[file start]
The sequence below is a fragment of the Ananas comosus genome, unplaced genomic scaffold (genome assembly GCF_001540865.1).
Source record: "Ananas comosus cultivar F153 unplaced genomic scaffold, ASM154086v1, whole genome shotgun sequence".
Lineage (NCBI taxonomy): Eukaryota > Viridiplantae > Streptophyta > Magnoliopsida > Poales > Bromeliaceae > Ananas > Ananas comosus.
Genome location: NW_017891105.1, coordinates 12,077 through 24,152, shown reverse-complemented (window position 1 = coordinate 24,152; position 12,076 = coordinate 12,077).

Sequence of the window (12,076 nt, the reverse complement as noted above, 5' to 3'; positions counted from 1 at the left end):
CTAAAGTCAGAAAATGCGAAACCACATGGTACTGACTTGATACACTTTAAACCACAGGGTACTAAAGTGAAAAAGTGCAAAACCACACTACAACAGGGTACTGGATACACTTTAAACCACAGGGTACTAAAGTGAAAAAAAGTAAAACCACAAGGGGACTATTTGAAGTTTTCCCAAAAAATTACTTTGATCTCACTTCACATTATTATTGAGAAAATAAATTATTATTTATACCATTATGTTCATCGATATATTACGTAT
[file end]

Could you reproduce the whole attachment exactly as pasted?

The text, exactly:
The sequence below is a fragment of the Ananas comosus genome, unplaced genomic scaffold (genome assembly GCF_001540865.1).
Source record: "Ananas comosus cultivar F153 unplaced genomic scaffold, ASM154086v1, whole genome shotgun sequence".
Lineage (NCBI taxonomy): Eukaryota > Viridiplantae > Streptophyta > Magnoliopsida > Poales > Bromeliaceae > Ananas > Ananas comosus.
Genome location: NW_017891105.1, coordinates 12,077 through 24,152, shown reverse-complemented (window position 1 = coordinate 24,152; position 12,076 = coordinate 12,077).

Sequence of the window (12,076 nt, the reverse complement as noted above, 5' to 3'; positions counted from 1 at the left end):
CTAAAGTCAGAAAATGCGAAACCACATGGTACTGACTTGATACACTTTAAACCACAGGGTACTAAAGTGAAAAAGTGCAAAACCACACTACAACAGGGTACTGGATACACTTTAAACCACAGGGTACTAAAGTGAAAAAAAGTAAAACCACAAGGGGACTATTTGAAGTTTTCCCAAAAAATTACTTTGATCTCACTTCACATTATTATTGAGAAAATAAATTATTATTTATACCATTATGTTCATCGATATATTACGTAT